Having come from a family of three girls, I have an intimate awareness of all the drama in a household of daughters; slamming doors, hours on the phone, catty friends, screaming arguments and flowing tears. The issues parents face with daughters are certainly different then with sons. One could argue that the turmoil associated in a household with daughters is the different set of standards parents often place on girls. It is unfair to say all parents do this; however, in most families, girls have a stricter set of rules to adhere to. From earlier curfews to higher expectations on their role in the household and family, gender roles place a greater level of active parenting on mothers and fathers, and position more barriers and boundaries on the lives of girls, giving them more to fight about.
To the defense of parents, the consequences in following a relaxed parenting style with girls are more immediately recognizable. Society accepts that “boys will be boys” and their bad behaviors are often dismissed, whereas girls are expected to “act like a lady” from a very young age. The pressure to be a good parent is tremendous and the manners of little girls are held to a much higher standard, giving parents more to do. There is also the obvious challenge parents with girls face during the teenage years; unwanted pregnancy. Although it takes two to tango, the effect a pregnancy has on the life of young woman far outweighs what it does to the male involved. Essentially, a boy’s life is rarely “ruined” if he parents a child at a young age.
In the past, there was a tangible value to favoring sons over daughters. To apply financial terminology to the situation, families viewed sons as an asset, and daughters as a liability. The best thing a daughter could bring the family is a grandson, which was dependant on getting her married and out of the house to transfer the financial burden to another man. Other reasons people preferred to have boys are no longer valid due to how gender roles have evolved. Nothing will prevent daughters from taking over the family business, throwing a ball, or watching the game with their Dad. Even as a feminist, I can admit the value of having sons on the family farm, however, only 2% of the US population lives on a farm these days.
In today’s society, daughters can provide their family with the same advantages as a son, but the same cannot be said for sons. Females still bare a brunt of the burden of caring for their aging parents and are more acutely aware of the needs of their family and friends. Daughters are more likely to take their parents shopping, or to the doctor, or into their homes in their later years. Additionally, many of life’s major events revolve around women, from weddings to childbirth; parents of daughters are more involved in these life events.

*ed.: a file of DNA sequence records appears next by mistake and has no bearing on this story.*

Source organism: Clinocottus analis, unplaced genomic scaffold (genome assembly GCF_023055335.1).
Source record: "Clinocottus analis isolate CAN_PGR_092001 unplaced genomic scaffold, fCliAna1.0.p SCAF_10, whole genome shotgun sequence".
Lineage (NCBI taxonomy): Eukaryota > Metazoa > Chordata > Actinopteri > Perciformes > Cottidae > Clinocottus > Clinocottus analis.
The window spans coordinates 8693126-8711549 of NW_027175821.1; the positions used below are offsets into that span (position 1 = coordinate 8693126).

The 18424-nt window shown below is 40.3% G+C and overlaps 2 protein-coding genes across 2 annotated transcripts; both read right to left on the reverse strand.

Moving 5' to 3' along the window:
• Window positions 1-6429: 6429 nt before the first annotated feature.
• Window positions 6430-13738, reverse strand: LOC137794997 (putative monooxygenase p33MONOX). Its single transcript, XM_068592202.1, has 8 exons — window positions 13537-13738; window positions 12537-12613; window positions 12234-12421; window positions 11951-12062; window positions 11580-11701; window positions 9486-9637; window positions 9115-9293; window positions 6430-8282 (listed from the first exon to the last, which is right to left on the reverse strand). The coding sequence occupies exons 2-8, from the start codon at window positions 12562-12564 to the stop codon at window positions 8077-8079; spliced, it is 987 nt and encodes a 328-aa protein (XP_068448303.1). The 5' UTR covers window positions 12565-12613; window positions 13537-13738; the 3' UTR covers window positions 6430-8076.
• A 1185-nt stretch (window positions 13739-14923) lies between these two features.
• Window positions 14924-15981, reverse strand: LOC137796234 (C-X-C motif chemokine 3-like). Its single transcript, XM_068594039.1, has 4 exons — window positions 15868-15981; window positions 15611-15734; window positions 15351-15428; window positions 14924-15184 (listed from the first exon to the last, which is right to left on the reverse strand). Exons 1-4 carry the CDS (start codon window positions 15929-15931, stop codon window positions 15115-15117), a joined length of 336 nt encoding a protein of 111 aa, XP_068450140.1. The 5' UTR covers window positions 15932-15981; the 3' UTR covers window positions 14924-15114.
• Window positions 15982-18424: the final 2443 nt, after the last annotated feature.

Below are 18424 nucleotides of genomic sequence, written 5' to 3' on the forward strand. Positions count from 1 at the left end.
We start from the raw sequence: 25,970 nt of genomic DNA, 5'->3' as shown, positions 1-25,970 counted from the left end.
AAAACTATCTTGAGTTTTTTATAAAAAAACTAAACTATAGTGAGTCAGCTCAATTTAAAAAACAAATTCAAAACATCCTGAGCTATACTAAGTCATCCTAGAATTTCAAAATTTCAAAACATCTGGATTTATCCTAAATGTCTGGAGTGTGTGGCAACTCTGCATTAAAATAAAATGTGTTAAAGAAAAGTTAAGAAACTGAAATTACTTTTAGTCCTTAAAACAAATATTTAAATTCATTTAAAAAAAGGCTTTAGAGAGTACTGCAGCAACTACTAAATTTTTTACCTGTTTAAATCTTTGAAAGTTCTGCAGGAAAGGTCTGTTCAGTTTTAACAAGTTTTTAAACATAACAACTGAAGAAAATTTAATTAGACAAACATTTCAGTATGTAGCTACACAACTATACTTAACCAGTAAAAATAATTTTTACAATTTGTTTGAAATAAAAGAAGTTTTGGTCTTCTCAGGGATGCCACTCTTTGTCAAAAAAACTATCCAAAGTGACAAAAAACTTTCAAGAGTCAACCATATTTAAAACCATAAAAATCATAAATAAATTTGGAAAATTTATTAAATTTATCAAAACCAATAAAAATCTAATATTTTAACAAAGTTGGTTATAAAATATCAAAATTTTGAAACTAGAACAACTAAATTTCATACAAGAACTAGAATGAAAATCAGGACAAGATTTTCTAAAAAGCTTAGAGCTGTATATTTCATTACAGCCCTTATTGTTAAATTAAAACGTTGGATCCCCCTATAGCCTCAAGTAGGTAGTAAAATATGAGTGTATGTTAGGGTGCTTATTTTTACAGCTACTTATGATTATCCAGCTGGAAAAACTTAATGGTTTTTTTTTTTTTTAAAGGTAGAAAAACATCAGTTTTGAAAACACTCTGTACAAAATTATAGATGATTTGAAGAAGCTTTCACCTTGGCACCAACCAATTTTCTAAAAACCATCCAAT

Those who would choose the difficulty of boys with their broken bones, tempers, and bad selection in baby clothes over the drama of girl do have some merits to their argument. Analyzing the work associated with the first 18 years, boys would come out on top in the easier to deal with category. However, children grow up, and parents are ultimately responsible for raising children who become solid human beings; contributing to society, respecting their surroundings, challenging wrong, upholding values, providing to the greater good and helping their parents in the golden years, and these long term parental goals are more difficult with a boy.
While the issues associated with raising girls do seem daunting, the consequences in screwing up a boy are far greater then a girl. A hatred of boys is not what influences my decision to prevent parenthood; it is the fear of poorly raising a male child and what that means to society. While a female who is the product of poor parenting might commit some crimes, drain the welfare system or become estranged from her family, boys raised in questionable environments can yield more disastrous results. This is brought to light with reports of a school shooting or murderous rampage, when news agencies flood our airways with stories on the males or group of males who committed the heinous acts. We hear commentary blaming schools, law enforcement, Hollywood violence, gun control laws and side-effects of psychiatric drugs, but too few question the first line of defense between a violent person and the world; their parents.
Having children makes you no more a parent than having a piano makes you a pianist.
-- Michael Levine, Lessons at the Halfway Point
While producing a child is easy; being a good parent is a tough job and a lifelong commitment. Many people lack the skills, desire, time, resources and knowledge to effectively raise children, yet they keep having them. Until the time when all people assess whether they would make good parents before making babies, when people raise their children to respect adults and peers, when a common goal is rearing the next generation’s responsible adults, when parents raise their sons to be as well mannered and obedient as their daughters and when the decision on having children or not can be made with adequate access to family planning, then we should all hope those who are like me and not equiped to be good parents are having little girls.